Gregory S. Chew, 42, formerly of Waynesville, Ohio, was convicted by a federal jury following a 15-day trial for his role in a mortgage fraud scheme involving 57 property investors and 246 residential properties located throughout the greater Dayton, Ohio area.
Carter M. Stewart, United States Attorney for the Southern District of Ohio; Jose A. Gonzalez, Special Agent in Charge, Internal Revenue Service Criminal Investigation; Keith L. Bennett, Special Agent in Charge, Federal Bureau of Investigation; Ohio Attorney General Richard Cordray, and other members of the Greater Dayton Mortgage Fraud Task Force announced the verdict returned today at the conclusion of a trial before U.S. District Judge Thomas M. Rose.
Chew was convicted of conspiring with a co-defendant, Richard C. Confer Jr., age 42 of West Carrollton, in a scheme to fraudulently obtain more than $17 million in mortgage loans from more than 39 victimized mortgage lending institutions. They obtained more than $7.9 million for their personal use from the fraudulent transactions.
In the trial which began on February 22, the jury was presented evidence that Chew, a real estate facilitator, approached Confer, a mortgage broker with Aleva Mortgage Company, in January, 2003 and agreed to collaborate with him in extensive real estate investments. Further evidence revealed that the pair continued a business relationship for another six years, preparing numerous false, fictitious and forged mortgage loan applications and HUD-1 settlement statements to secure fraudulent loans.
Chew deposited over $2.2 million of disbursement checks from various title agencies in his own personal accounts. Chew utilized these ill-gotten funds to pay his co-conspirators, fund fraudulent down-payment checks, and for his own personal gain including the purchase of several vehicles.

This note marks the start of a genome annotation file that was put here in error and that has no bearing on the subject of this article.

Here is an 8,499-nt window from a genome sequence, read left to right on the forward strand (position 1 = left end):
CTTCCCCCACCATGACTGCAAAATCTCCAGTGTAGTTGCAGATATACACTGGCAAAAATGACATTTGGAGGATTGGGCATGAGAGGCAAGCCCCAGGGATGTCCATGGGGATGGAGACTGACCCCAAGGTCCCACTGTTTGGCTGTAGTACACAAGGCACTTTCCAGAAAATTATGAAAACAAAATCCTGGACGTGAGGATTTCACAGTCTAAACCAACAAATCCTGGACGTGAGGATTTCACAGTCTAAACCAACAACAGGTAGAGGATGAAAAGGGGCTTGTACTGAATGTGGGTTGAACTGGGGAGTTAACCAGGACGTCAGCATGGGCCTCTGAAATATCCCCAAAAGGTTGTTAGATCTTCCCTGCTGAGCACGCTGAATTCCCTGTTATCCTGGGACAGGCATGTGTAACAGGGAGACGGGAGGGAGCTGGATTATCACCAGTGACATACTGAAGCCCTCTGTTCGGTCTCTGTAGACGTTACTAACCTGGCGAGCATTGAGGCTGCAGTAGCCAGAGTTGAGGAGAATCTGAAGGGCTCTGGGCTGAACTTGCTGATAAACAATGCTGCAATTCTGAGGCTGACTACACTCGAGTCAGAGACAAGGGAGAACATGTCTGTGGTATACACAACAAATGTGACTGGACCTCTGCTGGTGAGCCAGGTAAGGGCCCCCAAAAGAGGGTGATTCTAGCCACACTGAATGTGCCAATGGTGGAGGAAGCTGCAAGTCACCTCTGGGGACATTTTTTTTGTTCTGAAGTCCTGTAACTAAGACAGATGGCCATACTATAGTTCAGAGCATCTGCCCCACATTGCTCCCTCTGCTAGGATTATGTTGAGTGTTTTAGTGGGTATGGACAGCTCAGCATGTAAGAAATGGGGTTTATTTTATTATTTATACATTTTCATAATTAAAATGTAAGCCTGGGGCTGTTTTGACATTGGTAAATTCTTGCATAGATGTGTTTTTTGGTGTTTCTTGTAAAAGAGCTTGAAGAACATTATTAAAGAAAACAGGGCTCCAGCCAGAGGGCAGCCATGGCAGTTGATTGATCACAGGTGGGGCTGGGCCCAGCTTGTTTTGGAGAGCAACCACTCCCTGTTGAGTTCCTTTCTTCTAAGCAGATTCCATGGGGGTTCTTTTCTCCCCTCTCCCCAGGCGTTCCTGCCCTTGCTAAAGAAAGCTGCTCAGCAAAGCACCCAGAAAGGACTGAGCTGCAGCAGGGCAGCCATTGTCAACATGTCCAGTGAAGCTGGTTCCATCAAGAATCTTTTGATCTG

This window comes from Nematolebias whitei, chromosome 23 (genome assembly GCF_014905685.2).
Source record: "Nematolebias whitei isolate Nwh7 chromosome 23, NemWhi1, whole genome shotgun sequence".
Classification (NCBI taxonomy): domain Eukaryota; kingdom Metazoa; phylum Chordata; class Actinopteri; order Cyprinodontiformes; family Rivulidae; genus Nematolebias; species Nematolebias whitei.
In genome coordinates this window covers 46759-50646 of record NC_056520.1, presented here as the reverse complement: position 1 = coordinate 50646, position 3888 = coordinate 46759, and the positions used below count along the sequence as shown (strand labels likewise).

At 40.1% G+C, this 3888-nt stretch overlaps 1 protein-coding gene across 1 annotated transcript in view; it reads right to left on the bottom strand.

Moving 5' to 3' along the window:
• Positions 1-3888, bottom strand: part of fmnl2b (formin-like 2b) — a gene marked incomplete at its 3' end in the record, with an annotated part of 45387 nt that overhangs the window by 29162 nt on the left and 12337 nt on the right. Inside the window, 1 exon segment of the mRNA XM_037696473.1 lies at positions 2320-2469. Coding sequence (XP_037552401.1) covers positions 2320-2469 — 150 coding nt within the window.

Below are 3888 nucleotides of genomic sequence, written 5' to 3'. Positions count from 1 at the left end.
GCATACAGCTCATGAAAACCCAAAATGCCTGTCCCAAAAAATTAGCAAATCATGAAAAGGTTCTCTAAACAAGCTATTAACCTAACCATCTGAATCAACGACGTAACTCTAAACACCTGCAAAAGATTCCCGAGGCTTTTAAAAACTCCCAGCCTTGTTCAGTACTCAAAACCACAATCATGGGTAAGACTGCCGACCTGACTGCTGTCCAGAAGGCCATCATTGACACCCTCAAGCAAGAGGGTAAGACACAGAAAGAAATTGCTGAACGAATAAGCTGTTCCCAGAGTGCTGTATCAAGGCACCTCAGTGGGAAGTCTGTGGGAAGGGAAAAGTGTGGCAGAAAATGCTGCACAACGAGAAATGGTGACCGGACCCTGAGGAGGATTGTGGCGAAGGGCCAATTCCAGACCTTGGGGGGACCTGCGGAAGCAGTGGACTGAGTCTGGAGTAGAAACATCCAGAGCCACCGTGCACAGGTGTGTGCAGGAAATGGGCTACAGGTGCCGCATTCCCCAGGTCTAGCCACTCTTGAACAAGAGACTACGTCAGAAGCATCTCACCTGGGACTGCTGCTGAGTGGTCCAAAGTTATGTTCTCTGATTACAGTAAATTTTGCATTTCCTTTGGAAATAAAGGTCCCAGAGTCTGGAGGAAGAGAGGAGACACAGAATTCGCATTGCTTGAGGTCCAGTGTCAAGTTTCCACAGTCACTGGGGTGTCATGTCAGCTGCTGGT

After deliberating 28 hours, the jury convicted Chew of one count of money laundering, one count of conspiracy to launder money, and three counts each of mail fraud and wire fraud. Chew’s conviction carries possible prison sentences of up to 30 years for wire fraud and mail fraud, 20 years for conspiracy, and 10 years for money laundering.
Confer pleaded guilty on February 19, 2010 to one count of conspiracy to commit money laundering for his role in the scheme. He faces a sentence of up to 20 years’ imprisonment, a $500,000 fine or twice the value of the property involved, whichever is greater, and three years of supervised release. Confer is scheduled to be sentenced on May 20, 2010 by Judge Rose.
Stewart commended the joint investigation by the members of the Greater Dayton Mortgage Fraud Task Force and Assistant U.S. Attorney Dwight Keller, who prosecuted the case. Agencies participating in the Greater Dayton Mortgage Fraud Task in addition to the FBI and IRS-CI include the Ohio Department of Commerce Division of Financial Institutions, the Ohio Attorney General’s Office, the U.S. Postal Inspection Service, the U.S. Department of Housing and Urban Development Office of Inspector General, the Federal Deposit Insurance Corporation Office of Inspector General.